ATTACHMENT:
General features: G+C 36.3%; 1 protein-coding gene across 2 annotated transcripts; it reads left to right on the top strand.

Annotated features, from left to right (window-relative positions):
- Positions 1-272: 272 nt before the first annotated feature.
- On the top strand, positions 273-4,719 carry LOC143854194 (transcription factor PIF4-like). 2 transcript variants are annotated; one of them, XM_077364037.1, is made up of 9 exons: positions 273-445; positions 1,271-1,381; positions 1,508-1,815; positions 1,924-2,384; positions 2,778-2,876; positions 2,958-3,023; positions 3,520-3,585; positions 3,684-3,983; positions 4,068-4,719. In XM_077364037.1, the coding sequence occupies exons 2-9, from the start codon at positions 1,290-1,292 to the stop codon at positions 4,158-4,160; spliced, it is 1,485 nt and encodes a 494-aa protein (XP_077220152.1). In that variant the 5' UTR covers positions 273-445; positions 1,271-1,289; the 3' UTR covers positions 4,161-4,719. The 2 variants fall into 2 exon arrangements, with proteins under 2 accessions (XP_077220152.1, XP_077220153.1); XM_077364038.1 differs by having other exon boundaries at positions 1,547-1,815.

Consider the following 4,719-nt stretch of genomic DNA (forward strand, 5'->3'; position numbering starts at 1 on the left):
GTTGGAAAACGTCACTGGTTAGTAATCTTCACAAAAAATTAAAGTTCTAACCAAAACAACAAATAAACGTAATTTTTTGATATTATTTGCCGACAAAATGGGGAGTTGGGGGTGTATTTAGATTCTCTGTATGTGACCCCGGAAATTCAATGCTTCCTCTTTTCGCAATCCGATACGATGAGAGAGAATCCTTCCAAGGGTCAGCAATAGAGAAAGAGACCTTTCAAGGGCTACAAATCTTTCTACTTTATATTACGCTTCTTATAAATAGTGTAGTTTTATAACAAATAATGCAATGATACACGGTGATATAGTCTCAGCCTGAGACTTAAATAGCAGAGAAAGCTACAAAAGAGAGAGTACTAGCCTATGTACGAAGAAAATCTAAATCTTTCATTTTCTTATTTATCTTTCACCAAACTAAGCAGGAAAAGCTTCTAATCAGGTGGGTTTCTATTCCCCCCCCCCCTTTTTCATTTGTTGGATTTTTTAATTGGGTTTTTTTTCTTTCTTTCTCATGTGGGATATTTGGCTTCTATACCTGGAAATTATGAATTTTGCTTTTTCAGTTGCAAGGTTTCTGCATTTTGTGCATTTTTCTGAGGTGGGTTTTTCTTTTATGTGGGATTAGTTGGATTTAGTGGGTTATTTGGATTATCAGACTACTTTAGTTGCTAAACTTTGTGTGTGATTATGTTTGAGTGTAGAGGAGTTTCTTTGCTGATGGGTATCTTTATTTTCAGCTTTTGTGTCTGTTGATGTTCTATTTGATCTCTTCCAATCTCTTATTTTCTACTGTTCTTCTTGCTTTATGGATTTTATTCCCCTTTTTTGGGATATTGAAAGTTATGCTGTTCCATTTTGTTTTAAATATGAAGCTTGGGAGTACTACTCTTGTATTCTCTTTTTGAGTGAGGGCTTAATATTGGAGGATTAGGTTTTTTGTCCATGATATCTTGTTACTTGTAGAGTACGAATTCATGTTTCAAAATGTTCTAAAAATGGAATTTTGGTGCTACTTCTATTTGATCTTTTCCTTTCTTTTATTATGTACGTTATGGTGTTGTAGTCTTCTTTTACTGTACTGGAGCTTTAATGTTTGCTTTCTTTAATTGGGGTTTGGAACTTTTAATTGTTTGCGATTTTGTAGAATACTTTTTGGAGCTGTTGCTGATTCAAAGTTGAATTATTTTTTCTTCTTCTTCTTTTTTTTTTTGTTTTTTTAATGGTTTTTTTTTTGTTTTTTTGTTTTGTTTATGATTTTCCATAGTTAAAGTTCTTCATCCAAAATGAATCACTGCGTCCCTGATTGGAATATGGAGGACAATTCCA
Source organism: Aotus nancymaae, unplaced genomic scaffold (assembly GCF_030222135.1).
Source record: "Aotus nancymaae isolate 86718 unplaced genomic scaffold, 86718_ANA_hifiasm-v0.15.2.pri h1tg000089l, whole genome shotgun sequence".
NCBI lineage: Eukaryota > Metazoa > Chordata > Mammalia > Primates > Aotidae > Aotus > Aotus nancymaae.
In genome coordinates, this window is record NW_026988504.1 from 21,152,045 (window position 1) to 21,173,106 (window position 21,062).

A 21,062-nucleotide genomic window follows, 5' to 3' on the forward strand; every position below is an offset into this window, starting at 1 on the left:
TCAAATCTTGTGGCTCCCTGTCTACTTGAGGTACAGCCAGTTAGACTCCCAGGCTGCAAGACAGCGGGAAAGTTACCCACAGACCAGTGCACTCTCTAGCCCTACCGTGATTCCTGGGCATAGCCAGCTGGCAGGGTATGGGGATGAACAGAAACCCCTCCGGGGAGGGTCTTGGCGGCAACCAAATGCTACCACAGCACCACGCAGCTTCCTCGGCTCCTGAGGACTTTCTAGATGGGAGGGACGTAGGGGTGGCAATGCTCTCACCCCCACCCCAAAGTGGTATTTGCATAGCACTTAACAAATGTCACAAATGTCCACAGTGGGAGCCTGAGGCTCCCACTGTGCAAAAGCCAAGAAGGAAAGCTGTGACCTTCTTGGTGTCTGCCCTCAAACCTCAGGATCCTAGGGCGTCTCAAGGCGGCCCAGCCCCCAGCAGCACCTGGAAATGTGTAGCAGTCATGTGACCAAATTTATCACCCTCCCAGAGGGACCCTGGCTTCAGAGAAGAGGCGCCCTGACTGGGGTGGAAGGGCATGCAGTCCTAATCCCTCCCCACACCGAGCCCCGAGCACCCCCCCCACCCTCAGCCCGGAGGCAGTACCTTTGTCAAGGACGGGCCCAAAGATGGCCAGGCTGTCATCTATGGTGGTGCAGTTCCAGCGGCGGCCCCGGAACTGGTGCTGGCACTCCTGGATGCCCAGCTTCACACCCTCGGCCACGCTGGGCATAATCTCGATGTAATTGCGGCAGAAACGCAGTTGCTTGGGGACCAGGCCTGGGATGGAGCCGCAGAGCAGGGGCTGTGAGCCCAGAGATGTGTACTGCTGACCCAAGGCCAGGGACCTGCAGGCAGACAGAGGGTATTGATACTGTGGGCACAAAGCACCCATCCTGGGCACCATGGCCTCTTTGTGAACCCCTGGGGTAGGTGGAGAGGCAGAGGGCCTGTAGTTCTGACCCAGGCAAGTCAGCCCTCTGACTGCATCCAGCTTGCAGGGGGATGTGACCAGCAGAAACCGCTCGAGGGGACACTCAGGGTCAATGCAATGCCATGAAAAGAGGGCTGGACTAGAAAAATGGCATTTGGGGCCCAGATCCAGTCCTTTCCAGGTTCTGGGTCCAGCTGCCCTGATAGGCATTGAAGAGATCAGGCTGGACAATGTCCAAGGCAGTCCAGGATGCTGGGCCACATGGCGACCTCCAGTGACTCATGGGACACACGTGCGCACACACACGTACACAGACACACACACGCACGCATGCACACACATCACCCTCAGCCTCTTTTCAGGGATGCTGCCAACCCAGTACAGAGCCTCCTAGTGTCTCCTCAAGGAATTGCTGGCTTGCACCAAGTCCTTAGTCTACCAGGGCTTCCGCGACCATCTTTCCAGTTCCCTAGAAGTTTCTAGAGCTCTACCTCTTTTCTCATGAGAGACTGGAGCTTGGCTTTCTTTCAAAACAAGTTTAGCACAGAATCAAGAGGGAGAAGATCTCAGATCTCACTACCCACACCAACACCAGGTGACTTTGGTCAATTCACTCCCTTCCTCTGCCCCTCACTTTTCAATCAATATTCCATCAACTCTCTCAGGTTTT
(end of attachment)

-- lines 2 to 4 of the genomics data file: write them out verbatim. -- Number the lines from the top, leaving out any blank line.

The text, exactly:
Annotated features, from left to right (window-relative positions):
- Positions 1-272: 272 nt before the first annotated feature.
- On the top strand, positions 273-4,719 carry LOC143854194 (transcription factor PIF4-like). 2 transcript variants are annotated; one of them, XM_077364037.1, is made up of 9 exons: positions 273-445; positions 1,271-1,381; positions 1,508-1,815; positions 1,924-2,384; positions 2,778-2,876; positions 2,958-3,023; positions 3,520-3,585; positions 3,684-3,983; positions 4,068-4,719. In XM_077364037.1, the coding sequence occupies exons 2-9, from the start codon at positions 1,290-1,292 to the stop codon at positions 4,158-4,160; spliced, it is 1,485 nt and encodes a 494-aa protein (XP_077220152.1). In that variant the 5' UTR covers positions 273-445; positions 1,271-1,289; the 3' UTR covers positions 4,161-4,719. The 2 variants fall into 2 exon arrangements, with proteins under 2 accessions (XP_077220152.1, XP_077220153.1); XM_077364038.1 differs by having other exon boundaries at positions 1,547-1,815.